“Immediately vacate the area that is considered dangerous,” the government said in a televised announcement and mobile phone text messages. “Terrorists are trying to cause deaths in the area.” Fliers were also dropped by a small plane.
The announcement said buses will be provided to escort protesters out of their encampment and take them home. But the deadline passed without incident, and most protesters interviewed said they were not aware of the announcement as the leaflets fell far from the protest zone. Protesters had no access to television and cell phone signals had earlier been jammed by the government, preventing the messages from being delivered.
Authorities have not spelled out what would happen after the deadline but there are concerns it could precede a crackdown. Still, previous such deadlines have been ignored without consequences.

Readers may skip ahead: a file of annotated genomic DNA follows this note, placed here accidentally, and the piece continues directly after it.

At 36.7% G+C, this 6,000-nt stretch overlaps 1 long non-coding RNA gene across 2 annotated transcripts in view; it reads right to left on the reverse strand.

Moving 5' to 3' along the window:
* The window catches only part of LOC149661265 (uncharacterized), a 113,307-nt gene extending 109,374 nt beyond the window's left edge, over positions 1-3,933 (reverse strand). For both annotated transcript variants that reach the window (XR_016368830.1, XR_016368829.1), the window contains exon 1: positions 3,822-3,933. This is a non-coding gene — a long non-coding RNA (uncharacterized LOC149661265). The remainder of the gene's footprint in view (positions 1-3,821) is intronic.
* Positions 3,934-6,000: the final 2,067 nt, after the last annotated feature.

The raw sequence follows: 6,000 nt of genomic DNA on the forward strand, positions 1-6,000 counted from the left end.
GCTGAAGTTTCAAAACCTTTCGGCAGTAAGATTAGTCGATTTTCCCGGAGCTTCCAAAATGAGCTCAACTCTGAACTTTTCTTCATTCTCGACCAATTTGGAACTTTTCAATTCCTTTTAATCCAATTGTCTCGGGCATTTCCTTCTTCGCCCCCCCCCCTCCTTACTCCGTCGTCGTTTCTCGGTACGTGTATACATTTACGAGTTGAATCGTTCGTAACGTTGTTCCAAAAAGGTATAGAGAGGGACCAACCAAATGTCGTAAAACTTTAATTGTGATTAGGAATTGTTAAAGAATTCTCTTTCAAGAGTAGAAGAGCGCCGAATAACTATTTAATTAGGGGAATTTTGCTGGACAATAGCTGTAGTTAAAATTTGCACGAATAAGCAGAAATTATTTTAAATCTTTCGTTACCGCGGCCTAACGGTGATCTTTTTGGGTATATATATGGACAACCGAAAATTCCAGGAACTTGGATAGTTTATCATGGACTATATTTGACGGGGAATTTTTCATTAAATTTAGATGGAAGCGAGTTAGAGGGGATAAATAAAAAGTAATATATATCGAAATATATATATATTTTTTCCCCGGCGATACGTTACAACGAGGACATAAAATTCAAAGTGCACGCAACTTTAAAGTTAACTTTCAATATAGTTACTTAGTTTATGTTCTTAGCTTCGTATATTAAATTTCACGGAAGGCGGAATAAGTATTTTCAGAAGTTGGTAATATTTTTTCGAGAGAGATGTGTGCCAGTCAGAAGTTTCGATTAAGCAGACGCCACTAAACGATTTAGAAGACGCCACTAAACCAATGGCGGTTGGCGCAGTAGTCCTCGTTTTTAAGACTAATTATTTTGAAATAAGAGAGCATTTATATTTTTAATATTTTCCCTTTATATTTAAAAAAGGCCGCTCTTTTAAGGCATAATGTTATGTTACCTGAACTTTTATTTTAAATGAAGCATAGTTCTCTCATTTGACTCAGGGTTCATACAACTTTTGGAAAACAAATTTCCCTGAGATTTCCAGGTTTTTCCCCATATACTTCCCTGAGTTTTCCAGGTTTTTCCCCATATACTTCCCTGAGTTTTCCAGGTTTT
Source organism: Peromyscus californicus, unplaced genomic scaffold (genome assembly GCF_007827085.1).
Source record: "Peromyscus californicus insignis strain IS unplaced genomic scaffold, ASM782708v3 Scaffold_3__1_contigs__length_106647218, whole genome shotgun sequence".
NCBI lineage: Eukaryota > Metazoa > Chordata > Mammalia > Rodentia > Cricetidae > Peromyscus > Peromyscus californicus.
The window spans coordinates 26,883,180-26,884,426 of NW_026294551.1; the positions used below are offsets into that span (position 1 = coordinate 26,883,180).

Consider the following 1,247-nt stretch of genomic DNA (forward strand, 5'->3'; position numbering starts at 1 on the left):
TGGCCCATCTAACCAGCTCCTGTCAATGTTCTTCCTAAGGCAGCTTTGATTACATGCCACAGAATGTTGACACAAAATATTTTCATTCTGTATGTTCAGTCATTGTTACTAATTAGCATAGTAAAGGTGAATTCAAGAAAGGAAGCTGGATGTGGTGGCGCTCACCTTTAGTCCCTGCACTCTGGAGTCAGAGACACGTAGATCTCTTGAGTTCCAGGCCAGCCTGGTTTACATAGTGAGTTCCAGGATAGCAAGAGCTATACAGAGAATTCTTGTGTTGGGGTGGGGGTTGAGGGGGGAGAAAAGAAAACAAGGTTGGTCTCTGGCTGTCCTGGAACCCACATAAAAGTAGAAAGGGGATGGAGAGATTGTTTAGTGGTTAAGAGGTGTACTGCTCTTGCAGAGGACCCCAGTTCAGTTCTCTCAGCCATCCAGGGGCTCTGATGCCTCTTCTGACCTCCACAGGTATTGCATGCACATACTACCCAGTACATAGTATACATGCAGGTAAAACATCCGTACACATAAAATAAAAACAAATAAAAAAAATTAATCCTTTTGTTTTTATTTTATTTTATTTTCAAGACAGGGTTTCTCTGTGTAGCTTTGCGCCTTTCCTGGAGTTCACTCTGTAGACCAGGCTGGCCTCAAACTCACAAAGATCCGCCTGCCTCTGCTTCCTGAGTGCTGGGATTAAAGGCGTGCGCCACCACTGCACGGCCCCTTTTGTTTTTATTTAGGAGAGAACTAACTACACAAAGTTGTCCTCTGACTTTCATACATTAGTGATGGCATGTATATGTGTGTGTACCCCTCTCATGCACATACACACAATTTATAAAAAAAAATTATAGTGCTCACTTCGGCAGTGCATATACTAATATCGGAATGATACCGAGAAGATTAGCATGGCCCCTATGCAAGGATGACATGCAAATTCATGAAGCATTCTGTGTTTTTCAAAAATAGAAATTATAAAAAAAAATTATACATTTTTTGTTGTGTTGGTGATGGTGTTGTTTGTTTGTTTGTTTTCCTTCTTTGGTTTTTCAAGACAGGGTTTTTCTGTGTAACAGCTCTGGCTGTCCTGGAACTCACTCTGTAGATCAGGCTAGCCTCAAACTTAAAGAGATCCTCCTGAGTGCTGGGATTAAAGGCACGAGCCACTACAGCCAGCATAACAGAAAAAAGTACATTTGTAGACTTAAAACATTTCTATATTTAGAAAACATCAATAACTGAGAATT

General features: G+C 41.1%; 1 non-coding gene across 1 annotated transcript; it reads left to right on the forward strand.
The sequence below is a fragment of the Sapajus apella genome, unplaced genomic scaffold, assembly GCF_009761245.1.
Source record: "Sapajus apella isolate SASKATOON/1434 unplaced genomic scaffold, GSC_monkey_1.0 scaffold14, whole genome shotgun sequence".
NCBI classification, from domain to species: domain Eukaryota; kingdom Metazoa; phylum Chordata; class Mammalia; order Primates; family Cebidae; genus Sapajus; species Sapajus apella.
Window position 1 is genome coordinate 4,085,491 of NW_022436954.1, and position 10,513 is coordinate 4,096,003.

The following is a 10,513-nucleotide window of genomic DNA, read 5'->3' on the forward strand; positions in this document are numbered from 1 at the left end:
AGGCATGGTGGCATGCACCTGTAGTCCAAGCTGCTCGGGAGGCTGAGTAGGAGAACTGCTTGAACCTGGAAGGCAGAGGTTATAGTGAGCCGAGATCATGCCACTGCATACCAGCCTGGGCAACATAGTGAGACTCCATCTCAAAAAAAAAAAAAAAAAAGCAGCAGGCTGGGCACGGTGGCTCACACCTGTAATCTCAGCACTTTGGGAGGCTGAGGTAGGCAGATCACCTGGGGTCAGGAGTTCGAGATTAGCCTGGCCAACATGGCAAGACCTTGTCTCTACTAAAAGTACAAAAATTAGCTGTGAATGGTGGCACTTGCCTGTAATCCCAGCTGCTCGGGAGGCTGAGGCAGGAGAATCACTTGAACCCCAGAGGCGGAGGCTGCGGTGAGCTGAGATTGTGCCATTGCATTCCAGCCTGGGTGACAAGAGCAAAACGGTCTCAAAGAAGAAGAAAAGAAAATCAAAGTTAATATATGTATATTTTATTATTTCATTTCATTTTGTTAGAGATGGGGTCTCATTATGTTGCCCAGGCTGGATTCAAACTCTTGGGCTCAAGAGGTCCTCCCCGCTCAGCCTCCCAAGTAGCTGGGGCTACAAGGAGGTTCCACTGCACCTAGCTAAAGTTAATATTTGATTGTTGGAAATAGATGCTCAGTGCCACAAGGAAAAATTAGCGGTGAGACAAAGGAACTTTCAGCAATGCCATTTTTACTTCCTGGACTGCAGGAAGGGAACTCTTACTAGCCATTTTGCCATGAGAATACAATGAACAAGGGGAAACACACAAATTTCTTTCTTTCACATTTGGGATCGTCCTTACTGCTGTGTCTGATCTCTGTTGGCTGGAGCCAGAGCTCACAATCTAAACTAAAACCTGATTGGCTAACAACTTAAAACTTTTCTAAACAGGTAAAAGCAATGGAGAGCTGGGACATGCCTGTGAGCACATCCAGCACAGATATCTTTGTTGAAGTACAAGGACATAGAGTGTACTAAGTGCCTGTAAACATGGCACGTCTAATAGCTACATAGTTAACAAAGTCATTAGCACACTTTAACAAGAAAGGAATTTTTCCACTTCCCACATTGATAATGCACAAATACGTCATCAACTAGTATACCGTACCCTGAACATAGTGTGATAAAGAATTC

Soldiers have encircled the core protest site and cut off utilities to the area. Women and children have moved to a Buddhist temple compound within the zone. Red Cross and other medical workers went into the temple Monday to provide aid.
The areas between the site and the military’s perimeter have become a no-man’s land where gunshots and blasts can regularly be heard. The government says Red Shirt activists were creating trouble as far as 1 mile (2 kilometers) from their main protest site.
A previous army attempt to disperse the protesters on April 10 — when they had congregated in a different area of Bangkok — left 25 people dead.
According to government figures, 66 people have died and more than 1,600 have been wounded since the Red Shirts began their protests in March. The toll includes 37 killed, almost all of them civilians, and 266 wounded since Thursday.
“It’s time to return peace to the country. We are ready to move toward peace and the negotiations,” Nattawut said. “The more the situation goes on, the longer people’s lives will be in danger.”
Nattawut also dropped a previous demand for the U.N. to mediate in the talks, saying the government can appoint a neutral body for the task.